Monday, December 29, 2008

Worshiping Among the Spirits

I believe that the temple structure of vicarious work is meant in part to pay homage to the dead (to recognize and honor every child of God, no matter their worldly significance) and to keep us connected to our ancestors and all of humanity in a way that prevents us from adopting a social evolutionist’s natural arrogance. ("Each succeeding generation is better and smarter than the last.") I also believe that the temple is our own version of the Buddhist shrines in individual houses - our own way to include our ancestors in the greatest blessings of our lives. There we worship among the spirits of our kindred dead.

We visit the graves where their physical bodies were buried, but we also visit a place where we believe their living spirits can see us and attend us and sometimes communicate with us. It is our way of saying, “We have not forgotten you, and we will not let go." I have not experienced open communication often, but I have experienced it on occasion - and there is nothing more sublime and intimate.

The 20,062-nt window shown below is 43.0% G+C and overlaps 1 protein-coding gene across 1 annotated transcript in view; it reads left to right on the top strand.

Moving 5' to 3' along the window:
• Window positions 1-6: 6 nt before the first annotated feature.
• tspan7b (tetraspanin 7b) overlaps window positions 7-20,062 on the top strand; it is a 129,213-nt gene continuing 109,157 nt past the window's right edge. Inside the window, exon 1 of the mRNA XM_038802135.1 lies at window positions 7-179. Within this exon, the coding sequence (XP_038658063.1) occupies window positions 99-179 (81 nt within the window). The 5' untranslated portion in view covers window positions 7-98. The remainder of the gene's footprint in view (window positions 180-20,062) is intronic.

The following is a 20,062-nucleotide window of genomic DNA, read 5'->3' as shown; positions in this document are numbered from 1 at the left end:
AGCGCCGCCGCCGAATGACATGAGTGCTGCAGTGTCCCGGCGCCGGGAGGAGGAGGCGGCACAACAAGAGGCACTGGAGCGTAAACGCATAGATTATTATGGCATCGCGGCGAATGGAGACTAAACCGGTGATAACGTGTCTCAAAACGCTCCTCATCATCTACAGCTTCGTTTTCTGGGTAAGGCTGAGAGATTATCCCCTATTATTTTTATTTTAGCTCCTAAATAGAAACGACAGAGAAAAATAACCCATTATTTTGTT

Anonymous said...

Kudos. This is an very insightful way to explain our temple beliefs to others outside our faith. People of many cultures honor and revere the spirits of their ancestors.

It is always important to clarify that we do not worship our ancestors nor pray to them, however we certainly do believe their spirits are with us. The veil between the spirit world and ours is certainly thinnest in the temple of the Lord.

Unknown said...

THe evolutionist's natural arrogance. Hadn't thought of it that way before... I think I am this way and I am also not this way, in the sense that I think of my ancestors as immensely talented and strong to have endured and done the things they did. I hadn't thought of the temple as a way to get to know them better as people. I appreciate that perspective.